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The PawPlunger: why having one might save your dog’s life

This daily habit could be a life-saver

Care4DogsontheGo guest blogger and doggy family friend, Sarah, explains why she has changed her doggie walking habits.

We were shocked to read this autumn that a lovely young springer spaniel had contracted Alabama Rot in Cornwall. It’s a very rare disease in the UK, but nevertheless, it’s here and cases continue to confound our veterinary community. It has made us very thoughtful about our daily dog walking routines for more reasons than one.

Alabama Rot is a scary disease causing kidney failure in healthy dogs of all breed, age and size. It’s contracted in wet woodland areas and cases rise in winter and spring . The advice from vets is to wash woodland mud off your dog’s paws and legs. Of course that’s easily doable, but, as with anything else you ask your dog to do, only if it’s part of their daily routine! If you are not in the habit of washing or spraying down your dog after a walk, trying to do so can lead to all kinds of high jinks and shenanigans.

Wash your dog’s paws

My dogs hate the cold garden hose treatment. One will crawl towards me in abject misery, and I have to say, I can’t blame him for not liking a blast of cold water on not just his paws – his belly and bits get done too, and he’s not a happy boy!  The other is a rescue girl, and horrified at having her paws touched at the best of times.  I have trained her to give me paws, and I regularly pick them up and touch between the pads for familiarisation, but I still get the ‘I really don’t like it, Mum’ body language.  Hosing her down is not an option – she screams and the neighbours think I’m beating her – so I run a bucket of water (yes, warm as I am a softy) and dunk both pairs of front and back paws in as quickly as possible.  There can be some wriggling – and swearing – and splashing.  Doing all this at the back door when it’s raining or blowing a hoolie is a palaver.  It’s not a nice way to finish a lovely walk with my buddies, and not helped by him indoors commenting on the racket and toing-and froing with water, towels etc.

The PawPlunger: an essential travel kit item

So, the solution. A bit of useful kit called the PawPlunger. A portable paw cleaner you can keep in the car or at the back door. It’s got a tight fitting lid and is neatly designed for a quick thorough dunk of each paw. My dogs looked slightly surprised at the first experience but that was it. It’s full of soft bristles to ensure the paws are cleaned efficiently.  The Medium PawPlunger holds water to the depth of about 20cms so you get a decent clean. It won’t, of course, clean the whole leg or belly, but it does a great job of cleaning the paw pads which are most vulnerable to contact with pathogens and chemicals. Mine gets filled up as part of the pre-walk routine, but does get a few raised eyebrows from the neighbours as it looks like a giant over-sized travel mug. “Has her coffee habit got that bad?”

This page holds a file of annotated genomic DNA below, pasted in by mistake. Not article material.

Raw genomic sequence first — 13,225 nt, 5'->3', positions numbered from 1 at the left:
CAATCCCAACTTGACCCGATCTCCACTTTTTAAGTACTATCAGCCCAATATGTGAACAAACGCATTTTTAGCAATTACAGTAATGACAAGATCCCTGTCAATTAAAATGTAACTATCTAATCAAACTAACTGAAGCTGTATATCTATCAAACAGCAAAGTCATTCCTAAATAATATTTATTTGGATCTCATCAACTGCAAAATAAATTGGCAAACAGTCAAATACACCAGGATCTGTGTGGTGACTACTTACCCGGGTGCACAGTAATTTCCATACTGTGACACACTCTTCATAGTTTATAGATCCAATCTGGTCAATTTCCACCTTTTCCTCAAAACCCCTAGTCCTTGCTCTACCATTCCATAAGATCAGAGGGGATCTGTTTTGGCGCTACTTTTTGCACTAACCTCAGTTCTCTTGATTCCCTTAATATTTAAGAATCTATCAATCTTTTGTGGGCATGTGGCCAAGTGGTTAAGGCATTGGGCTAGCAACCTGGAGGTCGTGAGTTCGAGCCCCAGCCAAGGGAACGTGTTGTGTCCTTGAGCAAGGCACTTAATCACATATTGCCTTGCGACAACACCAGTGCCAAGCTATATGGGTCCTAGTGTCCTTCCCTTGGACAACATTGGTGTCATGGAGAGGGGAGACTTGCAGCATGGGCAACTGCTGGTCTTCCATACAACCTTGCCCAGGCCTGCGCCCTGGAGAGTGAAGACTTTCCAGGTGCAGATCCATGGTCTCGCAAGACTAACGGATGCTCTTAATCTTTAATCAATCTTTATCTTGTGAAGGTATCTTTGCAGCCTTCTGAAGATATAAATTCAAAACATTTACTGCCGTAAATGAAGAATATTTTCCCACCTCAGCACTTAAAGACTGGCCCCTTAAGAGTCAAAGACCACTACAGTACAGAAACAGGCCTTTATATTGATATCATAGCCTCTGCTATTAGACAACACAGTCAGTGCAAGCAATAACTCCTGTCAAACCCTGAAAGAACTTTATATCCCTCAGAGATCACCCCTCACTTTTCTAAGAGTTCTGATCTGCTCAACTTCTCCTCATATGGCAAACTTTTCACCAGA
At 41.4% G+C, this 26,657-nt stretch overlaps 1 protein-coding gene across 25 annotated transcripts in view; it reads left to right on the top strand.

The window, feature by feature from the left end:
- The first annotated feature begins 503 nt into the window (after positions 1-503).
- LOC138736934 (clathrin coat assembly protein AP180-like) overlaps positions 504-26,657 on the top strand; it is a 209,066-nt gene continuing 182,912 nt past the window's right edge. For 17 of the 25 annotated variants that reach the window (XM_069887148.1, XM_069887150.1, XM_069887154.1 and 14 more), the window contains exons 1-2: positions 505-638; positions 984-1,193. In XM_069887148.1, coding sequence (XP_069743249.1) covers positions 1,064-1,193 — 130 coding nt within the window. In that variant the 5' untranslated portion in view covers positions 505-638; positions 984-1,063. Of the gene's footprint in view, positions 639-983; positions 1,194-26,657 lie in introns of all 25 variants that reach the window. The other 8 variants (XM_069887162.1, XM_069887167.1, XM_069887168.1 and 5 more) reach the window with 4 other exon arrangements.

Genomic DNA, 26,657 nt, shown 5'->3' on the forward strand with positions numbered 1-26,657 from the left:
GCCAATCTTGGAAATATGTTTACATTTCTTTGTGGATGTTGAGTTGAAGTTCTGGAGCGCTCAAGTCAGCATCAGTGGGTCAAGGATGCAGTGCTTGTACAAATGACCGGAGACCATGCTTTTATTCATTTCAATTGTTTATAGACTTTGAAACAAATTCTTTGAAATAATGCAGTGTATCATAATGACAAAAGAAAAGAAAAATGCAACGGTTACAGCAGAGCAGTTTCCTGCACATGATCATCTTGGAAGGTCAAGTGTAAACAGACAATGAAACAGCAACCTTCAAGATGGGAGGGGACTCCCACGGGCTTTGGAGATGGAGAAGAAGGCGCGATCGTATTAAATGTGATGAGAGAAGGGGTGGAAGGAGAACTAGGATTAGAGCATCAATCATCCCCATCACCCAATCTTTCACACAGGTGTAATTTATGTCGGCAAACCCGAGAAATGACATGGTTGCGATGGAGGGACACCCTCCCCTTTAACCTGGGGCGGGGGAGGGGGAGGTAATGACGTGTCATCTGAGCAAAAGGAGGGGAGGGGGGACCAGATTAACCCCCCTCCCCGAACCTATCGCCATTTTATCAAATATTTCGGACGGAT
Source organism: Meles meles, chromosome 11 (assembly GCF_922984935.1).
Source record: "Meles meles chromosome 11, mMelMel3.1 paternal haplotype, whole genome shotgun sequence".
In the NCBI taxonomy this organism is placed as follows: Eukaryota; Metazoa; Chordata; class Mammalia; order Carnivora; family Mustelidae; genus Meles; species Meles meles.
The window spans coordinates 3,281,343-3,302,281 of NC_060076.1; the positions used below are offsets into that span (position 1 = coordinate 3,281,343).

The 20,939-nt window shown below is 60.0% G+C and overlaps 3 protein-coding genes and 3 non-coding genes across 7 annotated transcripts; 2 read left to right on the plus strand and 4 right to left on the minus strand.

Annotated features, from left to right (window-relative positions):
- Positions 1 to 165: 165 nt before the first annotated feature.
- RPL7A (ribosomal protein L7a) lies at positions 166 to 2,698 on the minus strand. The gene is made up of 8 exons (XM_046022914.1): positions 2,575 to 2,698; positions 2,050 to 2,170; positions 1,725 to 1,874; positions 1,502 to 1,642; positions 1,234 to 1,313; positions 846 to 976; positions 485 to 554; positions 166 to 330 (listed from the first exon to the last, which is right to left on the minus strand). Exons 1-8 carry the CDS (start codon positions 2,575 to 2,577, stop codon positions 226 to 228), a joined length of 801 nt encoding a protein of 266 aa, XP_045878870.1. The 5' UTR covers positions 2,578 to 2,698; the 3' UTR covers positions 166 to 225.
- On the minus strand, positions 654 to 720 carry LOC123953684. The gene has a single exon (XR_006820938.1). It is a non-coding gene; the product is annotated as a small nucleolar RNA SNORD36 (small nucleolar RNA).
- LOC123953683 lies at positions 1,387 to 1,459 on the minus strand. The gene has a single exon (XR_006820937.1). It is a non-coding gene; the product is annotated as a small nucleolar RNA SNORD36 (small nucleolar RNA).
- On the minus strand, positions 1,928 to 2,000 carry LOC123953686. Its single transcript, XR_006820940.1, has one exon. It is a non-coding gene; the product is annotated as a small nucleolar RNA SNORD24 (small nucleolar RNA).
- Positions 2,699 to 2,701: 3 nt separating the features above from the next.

Why not just wait until you get home to clean your dog off, I hear you ask? Well, yes, it’s an option. But using a Pawplunger at the end of a walk limits the amount of mud in the car boot considerably. Plus, and this is a biggie for me, I want to make sure anything my dogs have picked up isn’t tracked into the bedding in the car, or onto towels, or our home environment. If there are nasties out there, I’d rather remove them at source. Having a PawPlunger in the boot gives me peace of mind. It’s quick and neat, and it does the job.

They come in Small and Large sizes as well as Medium – perfect for my collies – and are well worth the money in my opinion.

Hidden cancer risks for dogs

I am  fortunate to walk my dogs on our Cornish coastal path and use footpaths that cross farmland.  Spraying pesticides and herbicides is a part of modern farming practice and I don’t always know when or where these chemicals have been used.  It’s my job to protect my dogs, and washing their paws seems a sensible, quick preventive action.

I have to say I lost my darling Maddie to cancer last year.  Was I careful enough about where I walked her, or what her paws came into contact with? I don’t know, but there is a scientific study which links cancer in dogs to herbicides and pesticides, and having read about it, I’m now using the PawPlunger very regularly with my current dogs.  If you use something like RoundUp in the garden or around your driveway, I’d be super-cautious and minimise your pet’s contact as much as you can. These chemicals are easily absorbed by dogs through paws, licking their coats and by eating treated grass.

The Vets for Pets website will give you more information about Alabama Rot and there is ongoing research supported by the Forestry Commission – thank goodness!  Meanwhile, I’m routinely washing eight paws and legs for my own peace of mind.

Care4dogsonthego team, Jacqui, Bonnie Puggle, Beattie and little Bertie thank Sarah for this important post. My three little dogs will now be using their Paw Plunger after every walk!

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